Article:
Appeals & Response Plans
- Southern Africa: Armyworm Infestation - Jan 2017
- Southern Africa: Floods - Jan 2017
- Angola/DR Congo: Yellow Fever Outbreak - Jan 2016
- Southern Africa: Food Insecurity - 2015-2017
- Angola: Drought - 2012-2014
- Angola: Cholera Outbreak - Dec 2011
- Angola: Floods - Dec 2011
- Southern Africa: Floods - Jan 2011
- Angola: Floods - Oct 2010
- Angola: Floods - Mar 2010
Maps & Infographics
Most read reports
THE EUROPEAN COMMISSION,
Having regard to the Treaty on the Functioning of the European Union,
Having regard to Council Regulation (EC) No 1257/96 of 20 June 1996 concerning humanitarian aid1 , and in particular Article 2, Article 4 and Article 15(2) and (3) thereof,
Having regard to Council Decision 2013/755/EU of 25 November 2013 on the association of the overseas countries and territories with the European Union ('Overseas Association Decision')2 , and in particular Article 79 thereof,
CERF announces new findings in latest Results Report
Claudia Hargarten June 26, 2018
A new Results Report takes stock of how a US$439 million humanitarian investment from more than 50 donors delivered life-saving assistance to over 22 million people facing the consequences of natural disasters and conflict around the world.
Overview of the main changes since the first report
The first report was published in November 2017.
This monthly digest comprises threats and incidents of violence as well as protests and other events affecting education.
It is prepared by Insecurity Insight from information available in open sources.
70 YEARS AND COUNTING
Seven decades ago, the world was recovering from a devastating world war. For millions of child survivors of that war, peace still encompassed a landscape of significant challenges and damaged futures. UNICEF was created to help those children – no matter who they were, no matter where they were from. The only thing that mattered for the nascent organization was achieving results for children in need.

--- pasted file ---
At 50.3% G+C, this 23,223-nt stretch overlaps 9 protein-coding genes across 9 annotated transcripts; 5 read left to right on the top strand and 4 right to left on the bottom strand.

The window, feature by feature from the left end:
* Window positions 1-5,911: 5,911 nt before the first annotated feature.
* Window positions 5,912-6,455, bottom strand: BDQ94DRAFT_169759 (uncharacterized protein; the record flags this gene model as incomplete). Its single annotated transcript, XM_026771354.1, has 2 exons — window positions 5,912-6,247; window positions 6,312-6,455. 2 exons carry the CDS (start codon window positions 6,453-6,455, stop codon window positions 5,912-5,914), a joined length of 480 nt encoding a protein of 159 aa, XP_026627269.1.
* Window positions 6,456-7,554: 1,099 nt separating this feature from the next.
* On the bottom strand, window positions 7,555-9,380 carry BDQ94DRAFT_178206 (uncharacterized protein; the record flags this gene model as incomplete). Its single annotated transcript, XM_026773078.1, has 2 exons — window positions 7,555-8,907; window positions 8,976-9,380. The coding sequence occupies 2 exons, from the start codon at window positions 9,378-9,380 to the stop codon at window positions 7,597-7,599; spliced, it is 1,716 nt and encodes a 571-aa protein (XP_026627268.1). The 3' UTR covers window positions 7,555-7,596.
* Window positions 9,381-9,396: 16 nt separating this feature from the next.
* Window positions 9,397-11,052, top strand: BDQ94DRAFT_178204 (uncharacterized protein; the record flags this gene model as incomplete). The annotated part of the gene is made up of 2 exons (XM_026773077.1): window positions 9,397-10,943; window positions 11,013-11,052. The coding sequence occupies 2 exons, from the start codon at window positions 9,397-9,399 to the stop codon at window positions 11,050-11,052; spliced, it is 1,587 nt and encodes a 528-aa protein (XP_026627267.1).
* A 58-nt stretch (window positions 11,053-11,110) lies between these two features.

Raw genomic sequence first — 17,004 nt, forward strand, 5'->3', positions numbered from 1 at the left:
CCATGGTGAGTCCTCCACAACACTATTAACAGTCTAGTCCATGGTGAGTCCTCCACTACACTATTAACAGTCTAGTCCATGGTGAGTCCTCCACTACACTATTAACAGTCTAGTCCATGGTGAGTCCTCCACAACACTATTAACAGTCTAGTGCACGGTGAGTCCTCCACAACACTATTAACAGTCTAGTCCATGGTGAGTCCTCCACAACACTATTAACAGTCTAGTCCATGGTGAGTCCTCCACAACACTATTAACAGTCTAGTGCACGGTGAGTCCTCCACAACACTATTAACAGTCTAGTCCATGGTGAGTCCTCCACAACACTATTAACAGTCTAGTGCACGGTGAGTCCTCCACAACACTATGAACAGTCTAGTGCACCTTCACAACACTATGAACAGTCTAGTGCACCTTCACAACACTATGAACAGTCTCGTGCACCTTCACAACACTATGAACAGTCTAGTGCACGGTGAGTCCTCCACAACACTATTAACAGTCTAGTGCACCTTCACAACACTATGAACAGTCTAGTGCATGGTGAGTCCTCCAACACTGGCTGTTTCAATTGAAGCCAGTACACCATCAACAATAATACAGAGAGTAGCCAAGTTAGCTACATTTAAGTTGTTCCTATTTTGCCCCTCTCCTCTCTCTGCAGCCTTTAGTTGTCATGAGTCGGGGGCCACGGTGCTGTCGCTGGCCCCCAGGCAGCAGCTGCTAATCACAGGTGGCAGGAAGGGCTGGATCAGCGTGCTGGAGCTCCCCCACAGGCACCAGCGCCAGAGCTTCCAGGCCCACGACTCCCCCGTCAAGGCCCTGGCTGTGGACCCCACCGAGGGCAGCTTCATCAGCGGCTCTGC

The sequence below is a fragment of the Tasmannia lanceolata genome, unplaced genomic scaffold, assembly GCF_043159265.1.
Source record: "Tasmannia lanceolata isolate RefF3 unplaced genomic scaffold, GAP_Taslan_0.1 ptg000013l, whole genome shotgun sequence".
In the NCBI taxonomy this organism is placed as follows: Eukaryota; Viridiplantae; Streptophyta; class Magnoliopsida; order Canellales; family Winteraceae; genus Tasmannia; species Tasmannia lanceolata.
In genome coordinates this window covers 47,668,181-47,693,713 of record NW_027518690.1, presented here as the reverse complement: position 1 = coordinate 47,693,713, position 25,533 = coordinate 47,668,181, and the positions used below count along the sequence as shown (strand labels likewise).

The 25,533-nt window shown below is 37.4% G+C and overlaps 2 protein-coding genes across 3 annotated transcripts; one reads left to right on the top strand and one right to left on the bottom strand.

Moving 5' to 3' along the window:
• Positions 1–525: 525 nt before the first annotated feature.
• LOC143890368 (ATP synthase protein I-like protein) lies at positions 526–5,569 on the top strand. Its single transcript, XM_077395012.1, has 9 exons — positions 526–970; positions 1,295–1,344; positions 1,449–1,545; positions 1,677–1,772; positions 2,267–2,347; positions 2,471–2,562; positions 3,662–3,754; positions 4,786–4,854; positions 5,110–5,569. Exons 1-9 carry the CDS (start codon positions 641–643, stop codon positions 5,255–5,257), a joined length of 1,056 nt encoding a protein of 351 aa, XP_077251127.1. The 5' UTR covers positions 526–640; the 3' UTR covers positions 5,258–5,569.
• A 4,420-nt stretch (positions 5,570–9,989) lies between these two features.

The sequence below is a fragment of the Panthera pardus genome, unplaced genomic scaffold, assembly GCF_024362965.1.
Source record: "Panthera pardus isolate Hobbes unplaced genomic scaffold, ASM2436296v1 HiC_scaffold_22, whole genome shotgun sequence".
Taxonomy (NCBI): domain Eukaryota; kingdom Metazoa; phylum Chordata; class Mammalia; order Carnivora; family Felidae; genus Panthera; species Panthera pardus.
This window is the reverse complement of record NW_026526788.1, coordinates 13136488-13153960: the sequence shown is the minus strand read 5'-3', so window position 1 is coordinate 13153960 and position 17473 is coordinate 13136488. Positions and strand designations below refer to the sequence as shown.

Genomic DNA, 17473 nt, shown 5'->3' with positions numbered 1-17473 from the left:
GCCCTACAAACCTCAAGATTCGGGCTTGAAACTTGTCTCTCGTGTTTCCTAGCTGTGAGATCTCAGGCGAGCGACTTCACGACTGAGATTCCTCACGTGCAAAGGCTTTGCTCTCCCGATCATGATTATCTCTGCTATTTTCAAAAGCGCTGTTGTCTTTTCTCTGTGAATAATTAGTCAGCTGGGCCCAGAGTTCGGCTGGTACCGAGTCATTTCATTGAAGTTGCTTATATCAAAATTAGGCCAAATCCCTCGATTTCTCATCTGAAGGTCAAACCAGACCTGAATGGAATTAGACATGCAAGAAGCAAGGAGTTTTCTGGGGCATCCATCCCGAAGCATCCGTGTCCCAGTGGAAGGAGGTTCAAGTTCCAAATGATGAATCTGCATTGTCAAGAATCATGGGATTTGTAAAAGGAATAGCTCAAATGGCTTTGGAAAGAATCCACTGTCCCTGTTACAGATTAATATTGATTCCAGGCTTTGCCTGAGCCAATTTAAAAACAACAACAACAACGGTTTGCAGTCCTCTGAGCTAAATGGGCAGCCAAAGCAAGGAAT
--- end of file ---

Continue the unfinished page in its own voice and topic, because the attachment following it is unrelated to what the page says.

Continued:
EN DEUDA CON LA NIÑEZ
Al menos 700 millones de niños y niñas en el mundo —y probablemente cientos de millones más— han dejado de disfrutar de su niñez demasiado temprano. Esto se debe a una variedad de causas, como enfermedades, conflictos, la violencia extrema, el matrimonio infantil, el embarazo precoz, la malnutrición, la exclusión de la educación y el trabajo infantil.
DES ENFANCES VOLÉES
Au moins 700 millions d’enfants à travers le monde (et sans doute des centaines de millions d’autres) sortent de l’enfance trop tôt. Les principales raisons incluent les problèmes de santé, les conflits, la violence extrême, le mariage des enfants, les grossesses précoces, la malnutrition, la privation d’éducation et le travail des enfants.